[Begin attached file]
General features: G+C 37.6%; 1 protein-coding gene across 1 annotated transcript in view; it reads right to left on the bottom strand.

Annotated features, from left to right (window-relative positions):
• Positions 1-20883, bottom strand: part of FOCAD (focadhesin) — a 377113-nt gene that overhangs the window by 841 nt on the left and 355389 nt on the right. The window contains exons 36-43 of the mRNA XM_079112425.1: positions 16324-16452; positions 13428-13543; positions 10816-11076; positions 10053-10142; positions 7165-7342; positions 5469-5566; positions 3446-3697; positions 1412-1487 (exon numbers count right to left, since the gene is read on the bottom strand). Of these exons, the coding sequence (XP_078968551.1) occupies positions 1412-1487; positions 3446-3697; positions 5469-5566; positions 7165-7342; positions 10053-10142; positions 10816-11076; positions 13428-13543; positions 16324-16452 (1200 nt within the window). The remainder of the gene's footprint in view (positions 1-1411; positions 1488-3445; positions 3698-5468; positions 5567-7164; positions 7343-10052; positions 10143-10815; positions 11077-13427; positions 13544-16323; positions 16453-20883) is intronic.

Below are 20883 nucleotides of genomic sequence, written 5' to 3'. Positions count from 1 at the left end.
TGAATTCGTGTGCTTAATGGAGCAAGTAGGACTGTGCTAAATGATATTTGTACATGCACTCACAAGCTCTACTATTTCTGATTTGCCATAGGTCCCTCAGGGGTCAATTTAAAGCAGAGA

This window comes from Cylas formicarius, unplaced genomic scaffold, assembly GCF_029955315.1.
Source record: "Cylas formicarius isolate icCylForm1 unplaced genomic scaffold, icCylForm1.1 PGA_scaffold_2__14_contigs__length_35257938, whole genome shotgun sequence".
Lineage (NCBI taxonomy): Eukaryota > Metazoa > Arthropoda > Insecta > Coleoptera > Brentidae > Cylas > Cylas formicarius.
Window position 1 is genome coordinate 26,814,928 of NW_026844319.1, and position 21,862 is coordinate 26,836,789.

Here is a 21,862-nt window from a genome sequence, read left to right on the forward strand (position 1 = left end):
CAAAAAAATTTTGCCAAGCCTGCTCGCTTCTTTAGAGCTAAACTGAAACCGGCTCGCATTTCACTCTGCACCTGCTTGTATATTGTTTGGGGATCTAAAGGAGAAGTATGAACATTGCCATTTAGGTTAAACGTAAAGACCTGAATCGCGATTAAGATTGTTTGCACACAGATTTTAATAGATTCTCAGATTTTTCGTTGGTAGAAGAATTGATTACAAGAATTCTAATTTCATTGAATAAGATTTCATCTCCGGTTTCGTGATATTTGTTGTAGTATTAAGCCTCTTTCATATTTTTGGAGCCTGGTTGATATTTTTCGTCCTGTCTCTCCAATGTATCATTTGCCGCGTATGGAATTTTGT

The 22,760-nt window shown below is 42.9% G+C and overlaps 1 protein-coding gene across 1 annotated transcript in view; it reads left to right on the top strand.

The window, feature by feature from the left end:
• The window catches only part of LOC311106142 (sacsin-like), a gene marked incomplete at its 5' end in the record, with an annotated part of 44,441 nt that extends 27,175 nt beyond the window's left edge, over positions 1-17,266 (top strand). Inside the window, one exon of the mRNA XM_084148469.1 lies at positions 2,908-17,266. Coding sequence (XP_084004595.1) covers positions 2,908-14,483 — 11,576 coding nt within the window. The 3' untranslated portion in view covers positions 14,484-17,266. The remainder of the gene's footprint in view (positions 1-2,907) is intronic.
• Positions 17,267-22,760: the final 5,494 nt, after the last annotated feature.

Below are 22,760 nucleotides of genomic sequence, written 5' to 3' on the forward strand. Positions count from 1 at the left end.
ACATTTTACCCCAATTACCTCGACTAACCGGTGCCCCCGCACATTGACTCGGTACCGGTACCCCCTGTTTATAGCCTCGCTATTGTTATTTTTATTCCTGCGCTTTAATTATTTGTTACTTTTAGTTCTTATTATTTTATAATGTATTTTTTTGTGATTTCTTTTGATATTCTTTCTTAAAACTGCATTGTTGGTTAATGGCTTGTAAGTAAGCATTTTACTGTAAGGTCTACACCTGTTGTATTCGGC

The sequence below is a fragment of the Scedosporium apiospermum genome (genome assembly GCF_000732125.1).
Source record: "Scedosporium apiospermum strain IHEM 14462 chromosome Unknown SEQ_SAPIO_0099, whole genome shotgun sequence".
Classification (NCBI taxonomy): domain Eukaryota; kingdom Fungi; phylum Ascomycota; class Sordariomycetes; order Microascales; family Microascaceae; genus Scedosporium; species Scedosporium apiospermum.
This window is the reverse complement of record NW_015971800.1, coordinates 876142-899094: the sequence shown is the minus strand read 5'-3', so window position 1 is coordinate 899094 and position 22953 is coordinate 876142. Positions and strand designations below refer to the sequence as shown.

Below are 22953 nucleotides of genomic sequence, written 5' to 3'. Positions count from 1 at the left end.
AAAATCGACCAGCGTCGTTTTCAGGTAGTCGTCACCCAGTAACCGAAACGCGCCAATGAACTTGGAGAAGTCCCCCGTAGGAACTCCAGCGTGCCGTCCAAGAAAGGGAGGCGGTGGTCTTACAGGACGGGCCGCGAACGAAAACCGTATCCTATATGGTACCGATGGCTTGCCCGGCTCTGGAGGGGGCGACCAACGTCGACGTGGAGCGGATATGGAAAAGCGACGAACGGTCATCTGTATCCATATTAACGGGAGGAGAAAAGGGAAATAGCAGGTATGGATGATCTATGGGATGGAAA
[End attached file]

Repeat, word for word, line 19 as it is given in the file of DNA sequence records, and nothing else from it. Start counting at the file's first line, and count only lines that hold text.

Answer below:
Source record: "Scedosporium apiospermum strain IHEM 14462 chromosome Unknown SEQ_SAPIO_0099, whole genome shotgun sequence".